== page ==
Kim CM, Eng JJ (2003) Symmetry in vertical ground reaction force is accompanied by symmetry in temporal but not distance variables of gait in persons with stroke. Gait Posture 18: 23–28PubMedCrossRefGoogle Scholar
  14. 14.
    Lemmers LG, Sanders MM, Cool JC, Grootenboer HJ (1991) The cause of axial rotation of the scoliotic spine. Clin Biomech 6: 179–184CrossRefGoogle Scholar
  15. 15.
    McCrory JL, White SC, Lifeso RM (1998) Vertical ground reaction forces: objective measures of gait following hip arthroplasty. Proceedings of North American Congress on Biomechanics, University of Waterloo, CanadaGoogle Scholar
  16. 16.
    Schizas CG, Kramers-de Quervain IA, Stussi E, Grob D (1998) Gait asymmetries in patients with idiopathic scoliosis using vertical force measurement only. Eur Spine J 7: 95–98PubMedCrossRefGoogle Scholar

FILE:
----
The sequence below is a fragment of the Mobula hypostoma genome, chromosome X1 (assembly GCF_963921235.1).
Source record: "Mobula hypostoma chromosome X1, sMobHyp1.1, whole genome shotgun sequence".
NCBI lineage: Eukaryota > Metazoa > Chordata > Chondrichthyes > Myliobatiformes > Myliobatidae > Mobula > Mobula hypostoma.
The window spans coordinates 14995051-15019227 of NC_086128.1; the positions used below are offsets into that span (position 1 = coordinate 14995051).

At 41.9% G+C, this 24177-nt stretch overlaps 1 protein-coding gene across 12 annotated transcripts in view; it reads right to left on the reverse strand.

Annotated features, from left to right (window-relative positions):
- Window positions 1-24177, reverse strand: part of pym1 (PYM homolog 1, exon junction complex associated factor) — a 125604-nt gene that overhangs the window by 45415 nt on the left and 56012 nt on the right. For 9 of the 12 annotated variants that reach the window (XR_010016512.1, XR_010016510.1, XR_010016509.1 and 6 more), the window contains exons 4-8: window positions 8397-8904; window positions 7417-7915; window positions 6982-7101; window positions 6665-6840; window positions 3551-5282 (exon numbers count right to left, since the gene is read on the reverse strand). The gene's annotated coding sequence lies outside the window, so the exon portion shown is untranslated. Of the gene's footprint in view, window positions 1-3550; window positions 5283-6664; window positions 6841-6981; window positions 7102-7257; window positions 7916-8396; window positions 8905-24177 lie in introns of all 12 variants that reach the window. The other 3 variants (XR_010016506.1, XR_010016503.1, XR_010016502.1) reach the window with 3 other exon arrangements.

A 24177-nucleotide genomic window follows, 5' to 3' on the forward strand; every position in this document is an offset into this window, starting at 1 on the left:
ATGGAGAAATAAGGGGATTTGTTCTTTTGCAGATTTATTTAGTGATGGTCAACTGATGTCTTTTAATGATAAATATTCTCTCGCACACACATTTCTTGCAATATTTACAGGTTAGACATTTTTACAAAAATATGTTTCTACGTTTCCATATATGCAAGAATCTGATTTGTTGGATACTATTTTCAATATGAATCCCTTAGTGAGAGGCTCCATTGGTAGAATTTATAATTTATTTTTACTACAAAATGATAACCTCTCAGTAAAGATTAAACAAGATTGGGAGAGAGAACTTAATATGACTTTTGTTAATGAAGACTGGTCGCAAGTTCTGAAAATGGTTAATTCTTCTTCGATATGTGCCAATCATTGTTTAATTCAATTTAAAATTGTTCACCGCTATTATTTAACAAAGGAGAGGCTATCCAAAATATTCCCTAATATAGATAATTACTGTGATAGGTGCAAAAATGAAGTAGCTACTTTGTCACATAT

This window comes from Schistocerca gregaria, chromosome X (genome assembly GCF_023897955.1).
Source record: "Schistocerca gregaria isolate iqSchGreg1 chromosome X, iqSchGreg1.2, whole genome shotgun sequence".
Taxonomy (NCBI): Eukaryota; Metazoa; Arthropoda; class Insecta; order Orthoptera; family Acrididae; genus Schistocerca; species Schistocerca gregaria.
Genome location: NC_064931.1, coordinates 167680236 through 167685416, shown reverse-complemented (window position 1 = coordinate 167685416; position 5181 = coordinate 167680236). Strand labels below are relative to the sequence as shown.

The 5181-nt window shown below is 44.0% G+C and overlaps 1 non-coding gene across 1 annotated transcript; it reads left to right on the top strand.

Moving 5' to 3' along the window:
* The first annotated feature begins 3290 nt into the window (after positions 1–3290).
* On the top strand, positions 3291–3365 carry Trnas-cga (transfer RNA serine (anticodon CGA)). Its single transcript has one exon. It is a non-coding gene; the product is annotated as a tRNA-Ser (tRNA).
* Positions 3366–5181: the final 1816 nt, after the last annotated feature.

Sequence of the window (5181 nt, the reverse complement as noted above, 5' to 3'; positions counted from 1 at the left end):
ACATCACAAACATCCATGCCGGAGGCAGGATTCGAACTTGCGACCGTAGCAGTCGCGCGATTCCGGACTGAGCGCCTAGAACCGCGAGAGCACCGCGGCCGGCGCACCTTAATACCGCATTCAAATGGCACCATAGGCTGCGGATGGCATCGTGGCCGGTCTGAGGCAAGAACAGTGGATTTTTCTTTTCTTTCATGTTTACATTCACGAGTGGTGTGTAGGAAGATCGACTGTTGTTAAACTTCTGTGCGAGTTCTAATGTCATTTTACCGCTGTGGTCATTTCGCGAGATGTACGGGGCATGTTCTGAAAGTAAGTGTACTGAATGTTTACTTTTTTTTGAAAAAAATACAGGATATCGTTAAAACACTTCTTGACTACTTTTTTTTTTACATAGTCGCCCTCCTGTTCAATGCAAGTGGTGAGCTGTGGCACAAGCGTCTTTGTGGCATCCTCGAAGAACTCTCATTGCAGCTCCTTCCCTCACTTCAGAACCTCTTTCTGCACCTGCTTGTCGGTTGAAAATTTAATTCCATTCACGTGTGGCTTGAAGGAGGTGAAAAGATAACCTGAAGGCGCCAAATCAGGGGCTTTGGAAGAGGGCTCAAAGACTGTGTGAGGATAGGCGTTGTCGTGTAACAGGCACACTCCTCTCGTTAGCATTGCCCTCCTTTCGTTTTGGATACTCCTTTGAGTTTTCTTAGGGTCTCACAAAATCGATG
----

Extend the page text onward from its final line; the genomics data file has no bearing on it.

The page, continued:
17. 17.
    Stokes IAF (1997) Analysis of symmetry of vertebral body loading consequent of lateral spinal curvature. Spine 22: 2495–2503PubMedCrossRefGoogle Scholar
  18. 18.
    Stokes IAF, Gardner-Morse M (1991) Analysis of the interaction between vertebral lateral deviation and axial rotation in scoliosis. J Biomech 24: 753–759PubMedCrossRefGoogle Scholar
  19. 19.
    Wilk BE, White SC, Gilchrist LA (1998) Effect of an induced leg-length discrepancy on kinetic measures derived from vertical ground reaction forces during normal treadmill walking. Proceedings of North American Congress on Biomechanics, University of Waterloo, CanadaGoogle Scholar

Copyright information

© Springer-Verlag 2004

Authors and Affiliations

  • Nachiappan Chockalingam
    • 1
    • 2
  • Peter H. Dangerfield
    • 1
    • 2
  • Aziz Rahmatalla
    • 3
  • El -Nasri Ahmed
    • 3
  • Tom Cochrane
    • 1
  1. 1.School of HealthStaffordshire UniversityStoke on TrentUK
  2. 2.Departments of Clinical Anatomy and Cell Biology and Musculo Skeletal MedicineUniversity of LiverpoolLiverpoolUK
  3. 3.Hartshill Orthopaedic CentreNorth Staffordshire HospitalStoke on TrentUK

Personalised recommendations